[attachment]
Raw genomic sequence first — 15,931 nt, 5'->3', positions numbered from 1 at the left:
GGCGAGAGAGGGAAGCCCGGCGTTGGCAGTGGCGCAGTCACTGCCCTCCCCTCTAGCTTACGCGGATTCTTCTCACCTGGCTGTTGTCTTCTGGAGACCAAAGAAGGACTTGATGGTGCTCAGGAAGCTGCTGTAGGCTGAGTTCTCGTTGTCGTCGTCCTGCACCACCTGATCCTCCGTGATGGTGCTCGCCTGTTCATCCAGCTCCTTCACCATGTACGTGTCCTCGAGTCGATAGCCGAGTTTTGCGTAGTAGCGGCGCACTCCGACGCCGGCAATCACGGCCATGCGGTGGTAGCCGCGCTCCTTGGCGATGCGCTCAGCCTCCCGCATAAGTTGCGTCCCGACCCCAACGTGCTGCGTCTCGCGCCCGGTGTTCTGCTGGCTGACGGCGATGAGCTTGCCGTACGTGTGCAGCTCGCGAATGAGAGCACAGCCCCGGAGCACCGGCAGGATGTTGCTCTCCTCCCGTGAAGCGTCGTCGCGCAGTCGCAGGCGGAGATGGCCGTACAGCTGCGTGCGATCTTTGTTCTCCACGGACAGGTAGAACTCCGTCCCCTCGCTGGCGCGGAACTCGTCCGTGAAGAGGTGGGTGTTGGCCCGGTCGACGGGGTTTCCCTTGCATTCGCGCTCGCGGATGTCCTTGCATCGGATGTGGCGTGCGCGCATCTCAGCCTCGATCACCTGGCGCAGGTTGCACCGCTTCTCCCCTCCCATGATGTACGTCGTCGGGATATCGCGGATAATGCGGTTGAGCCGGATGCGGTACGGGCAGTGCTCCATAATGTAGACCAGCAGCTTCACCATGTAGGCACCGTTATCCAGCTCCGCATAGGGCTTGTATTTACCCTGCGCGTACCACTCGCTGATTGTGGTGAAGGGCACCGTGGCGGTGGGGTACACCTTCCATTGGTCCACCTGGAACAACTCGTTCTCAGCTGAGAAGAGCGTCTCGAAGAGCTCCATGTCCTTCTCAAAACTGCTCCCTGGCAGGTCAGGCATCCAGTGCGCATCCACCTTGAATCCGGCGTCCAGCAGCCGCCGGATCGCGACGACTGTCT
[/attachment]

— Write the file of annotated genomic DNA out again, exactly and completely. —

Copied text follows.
Raw genomic sequence first — 15,931 nt, 5'->3', positions numbered from 1 at the left:
GGCGAGAGAGGGAAGCCCGGCGTTGGCAGTGGCGCAGTCACTGCCCTCCCCTCTAGCTTACGCGGATTCTTCTCACCTGGCTGTTGTCTTCTGGAGACCAAAGAAGGACTTGATGGTGCTCAGGAAGCTGCTGTAGGCTGAGTTCTCGTTGTCGTCGTCCTGCACCACCTGATCCTCCGTGATGGTGCTCGCCTGTTCATCCAGCTCCTTCACCATGTACGTGTCCTCGAGTCGATAGCCGAGTTTTGCGTAGTAGCGGCGCACTCCGACGCCGGCAATCACGGCCATGCGGTGGTAGCCGCGCTCCTTGGCGATGCGCTCAGCCTCCCGCATAAGTTGCGTCCCGACCCCAACGTGCTGCGTCTCGCGCCCGGTGTTCTGCTGGCTGACGGCGATGAGCTTGCCGTACGTGTGCAGCTCGCGAATGAGAGCACAGCCCCGGAGCACCGGCAGGATGTTGCTCTCCTCCCGTGAAGCGTCGTCGCGCAGTCGCAGGCGGAGATGGCCGTACAGCTGCGTGCGATCTTTGTTCTCCACGGACAGGTAGAACTCCGTCCCCTCGCTGGCGCGGAACTCGTCCGTGAAGAGGTGGGTGTTGGCCCGGTCGACGGGGTTTCCCTTGCATTCGCGCTCGCGGATGTCCTTGCATCGGATGTGGCGTGCGCGCATCTCAGCCTCGATCACCTGGCGCAGGTTGCACCGCTTCTCCCCTCCCATGATGTACGTCGTCGGGATATCGCGGATAATGCGGTTGAGCCGGATGCGGTACGGGCAGTGCTCCATAATGTAGACCAGCAGCTTCACCATGTAGGCACCGTTATCCAGCTCCGCATAGGGCTTGTATTTACCCTGCGCGTACCACTCGCTGATTGTGGTGAAGGGCACCGTGGCGGTGGGGTACACCTTCCATTGGTCCACCTGGAACAACTCGTTCTCAGCTGAGAAGAGCGTCTCGAAGAGCTCCATGTCCTTCTCAAAACTGCTCCCTGGCAGGTCAGGCATCCAGTGCGCATCCACCTTGAATCCGGCGTCCAGCAGCCGCCGGATCGCGACGACTGTCT